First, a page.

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Say MY(NO)PIA: A Pressing Need To Prevent Myopia From Developing Into High Myopia

High myopia is a detrimental effect of uncorrected myopia not many know about. Getting glasses is an easy and simple solution for vision correction but those who leave myopia undiagnosed will most likely develop a highly myopic eyesight, which can cause glaucoma and blindness. 

Defining Myopia and High Myopia 

Myopia, also known as nearsightedness, is caused by the elongation of the eye. This is depicted in the image below.

The average axial length of an eye is around 23.3mm. The perfect vision has a value of 20/20. If the value is not 20/20, there will be a difference in axial length, leading to a difference in the refractive error. Refractive error means that the light does not bend properly when it passes through the lens of the eye. Myopia results in a refractive error, whereas for high myopia, it results in an extremely high refractive error.  

High myopia (also known as pathological myopia) can be associated with genetics, other conditions (e.g, Marfan syndrome) or early onset myopia which is apparent during middle childhood years. Highly myopic eyes are not only very elongated, but they are often also extremely deformed. 

Continuing development of high myopia leads to irreversible visual impairment. 

What is the current myopia situation? 

What’s worrying is the prevalence of myopia in East Asian countries, affecting 10 to 20% of those stepping out of secondary schools. Specifically in urban centres like Singapore, around 80% of children completing high schools are myopic and 10 to 20% might have high myopia. This can be highly attributed to desk-bound lifestyles of children who do not spend enough time outdoors. So what can we do to prevent the onset of myopia in the first place? 

There are many methods to correct vision which include glasses, contact lenses and refractive surgery. Spectacles are widely used and recommended to reduce the progression of myopia in children. However, there are several misconceptions outlined by parents regarding vision care.

“My child does not have myopia, hence I have nothing to worry about.” 

Having perfect eyesight does not mean that there is no chance of developing myopia in the future. It is important to ensure that your child sustains good eye care habits to that prevents myopia from developing in the time to come.

Moreover, it’s also important to get your child’s eyes checked annually even if your child possesses perfect eyesight. Symptoms of vision problems such as myopia at the beginning stage may not hurt but if left undiagnosed, it can lead to more serious effects, like high myopia.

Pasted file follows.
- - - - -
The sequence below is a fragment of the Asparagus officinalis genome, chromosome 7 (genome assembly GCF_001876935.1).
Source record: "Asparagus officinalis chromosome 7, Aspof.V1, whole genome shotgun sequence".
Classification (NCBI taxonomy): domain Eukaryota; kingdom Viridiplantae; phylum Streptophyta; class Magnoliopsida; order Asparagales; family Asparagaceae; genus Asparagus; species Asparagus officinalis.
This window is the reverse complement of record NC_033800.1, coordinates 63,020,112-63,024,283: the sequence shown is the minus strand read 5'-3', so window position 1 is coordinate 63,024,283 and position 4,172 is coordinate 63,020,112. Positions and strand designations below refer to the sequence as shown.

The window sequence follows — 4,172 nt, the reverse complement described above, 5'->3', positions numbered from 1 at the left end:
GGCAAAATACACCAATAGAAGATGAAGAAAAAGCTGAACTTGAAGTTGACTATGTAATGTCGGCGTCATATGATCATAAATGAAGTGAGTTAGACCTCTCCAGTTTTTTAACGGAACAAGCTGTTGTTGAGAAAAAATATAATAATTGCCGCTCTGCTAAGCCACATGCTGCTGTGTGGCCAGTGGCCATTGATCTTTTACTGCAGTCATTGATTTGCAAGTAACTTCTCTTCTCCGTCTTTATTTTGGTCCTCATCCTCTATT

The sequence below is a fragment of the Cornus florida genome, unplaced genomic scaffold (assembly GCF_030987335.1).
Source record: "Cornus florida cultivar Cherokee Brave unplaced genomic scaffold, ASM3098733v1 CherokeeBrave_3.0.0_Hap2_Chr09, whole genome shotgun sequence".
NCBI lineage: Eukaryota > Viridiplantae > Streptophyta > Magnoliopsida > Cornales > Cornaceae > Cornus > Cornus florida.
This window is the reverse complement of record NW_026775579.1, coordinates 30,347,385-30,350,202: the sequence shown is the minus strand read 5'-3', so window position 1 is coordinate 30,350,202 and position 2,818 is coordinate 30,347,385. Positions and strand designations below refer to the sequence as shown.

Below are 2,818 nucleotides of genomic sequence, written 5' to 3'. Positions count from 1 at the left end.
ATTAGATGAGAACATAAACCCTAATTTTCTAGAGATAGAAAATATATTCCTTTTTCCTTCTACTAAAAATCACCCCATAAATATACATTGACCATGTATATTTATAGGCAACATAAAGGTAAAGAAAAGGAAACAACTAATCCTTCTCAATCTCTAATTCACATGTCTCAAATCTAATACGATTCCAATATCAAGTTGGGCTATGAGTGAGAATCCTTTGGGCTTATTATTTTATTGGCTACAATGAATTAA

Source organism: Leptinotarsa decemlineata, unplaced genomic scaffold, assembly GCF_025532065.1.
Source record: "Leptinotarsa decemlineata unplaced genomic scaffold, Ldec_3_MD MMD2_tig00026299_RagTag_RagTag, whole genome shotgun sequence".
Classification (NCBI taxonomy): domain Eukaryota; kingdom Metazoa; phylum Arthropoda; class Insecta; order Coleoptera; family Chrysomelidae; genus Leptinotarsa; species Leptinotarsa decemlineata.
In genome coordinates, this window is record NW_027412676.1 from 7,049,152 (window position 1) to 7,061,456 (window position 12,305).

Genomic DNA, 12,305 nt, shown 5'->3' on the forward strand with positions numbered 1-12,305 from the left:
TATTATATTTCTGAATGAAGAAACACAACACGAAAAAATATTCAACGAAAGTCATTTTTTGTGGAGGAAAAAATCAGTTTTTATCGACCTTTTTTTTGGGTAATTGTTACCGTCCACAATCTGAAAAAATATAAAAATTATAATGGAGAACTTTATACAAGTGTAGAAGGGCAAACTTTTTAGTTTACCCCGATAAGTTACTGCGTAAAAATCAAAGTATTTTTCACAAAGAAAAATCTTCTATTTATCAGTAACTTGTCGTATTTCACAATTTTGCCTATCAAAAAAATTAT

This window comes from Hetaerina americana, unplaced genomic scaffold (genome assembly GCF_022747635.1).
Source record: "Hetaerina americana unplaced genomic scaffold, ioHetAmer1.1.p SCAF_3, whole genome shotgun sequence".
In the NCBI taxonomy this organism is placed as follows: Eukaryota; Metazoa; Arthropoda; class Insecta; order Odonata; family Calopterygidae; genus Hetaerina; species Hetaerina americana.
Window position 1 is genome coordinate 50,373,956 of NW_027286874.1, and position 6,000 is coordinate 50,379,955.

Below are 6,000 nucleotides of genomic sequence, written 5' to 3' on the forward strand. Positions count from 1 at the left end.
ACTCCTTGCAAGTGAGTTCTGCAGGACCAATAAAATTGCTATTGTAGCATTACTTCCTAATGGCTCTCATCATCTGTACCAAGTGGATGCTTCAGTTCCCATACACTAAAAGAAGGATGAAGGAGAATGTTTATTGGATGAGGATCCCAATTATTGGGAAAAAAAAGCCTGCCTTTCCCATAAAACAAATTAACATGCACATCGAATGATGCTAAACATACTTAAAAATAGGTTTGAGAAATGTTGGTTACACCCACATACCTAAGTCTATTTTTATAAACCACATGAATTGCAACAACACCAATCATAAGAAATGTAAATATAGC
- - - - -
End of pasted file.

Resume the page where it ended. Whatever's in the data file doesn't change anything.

“My child has myopia, but the prescription for glasses is pretty low. So they don’t have to wear them.” 

Many parents have a misconception that not wearing low-prescription spectacles can train your child’s eyes and correct their vision. Unfortunately, not wearing glasses could worsen the onset of myopia. 

The World Health Organisation (WHO) states that uncorrected myopia is a major cause of blindness. Even when myopia is at low levels, it is pivotal to go for eye examinations regularly and adopt good eye care habits to prevent it from advancing. 

How can we treat myopia? 

1. Regular eye check ups are key to good eye health 

Going for comprehensive eye checks regularly is important regardless of whether your child wears spectacles. 

If you are looking to get your child’s eyes checked, book an appointment at your nearest optometry clinic using plano Eyecheck. plano Eyecheck has partnered with Nanyang Optical, W Optics, Videre Eyecare and Optic Point to bring eye exams closer to you at an affordable price. For a limited time only, all appointments made using the plano Eyecheck platform will receive a S$50 voucher to cover the cost of the eye check-up. Simply visit planoeyecheck.com and select your nearest optometry clinic the on-site map to book for an appointment.

2. Encourage your child to take breaks when doing near-work activities

Going outdoors to take a walk serves as a great way for your child’s eye to take a break from being glued to their work or phone screens. Increased exposure to light can increase release of retinal transmitter dopamine (yes, the same chemical that is released when we are happy!), reducing the progression of myopia. 

Adopting these habits on a regular basis can help to slow down the progression of myopia and reduce the risk of developing high myopia. 

Say MY(NO)PIA.



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Download the only science-based parental app
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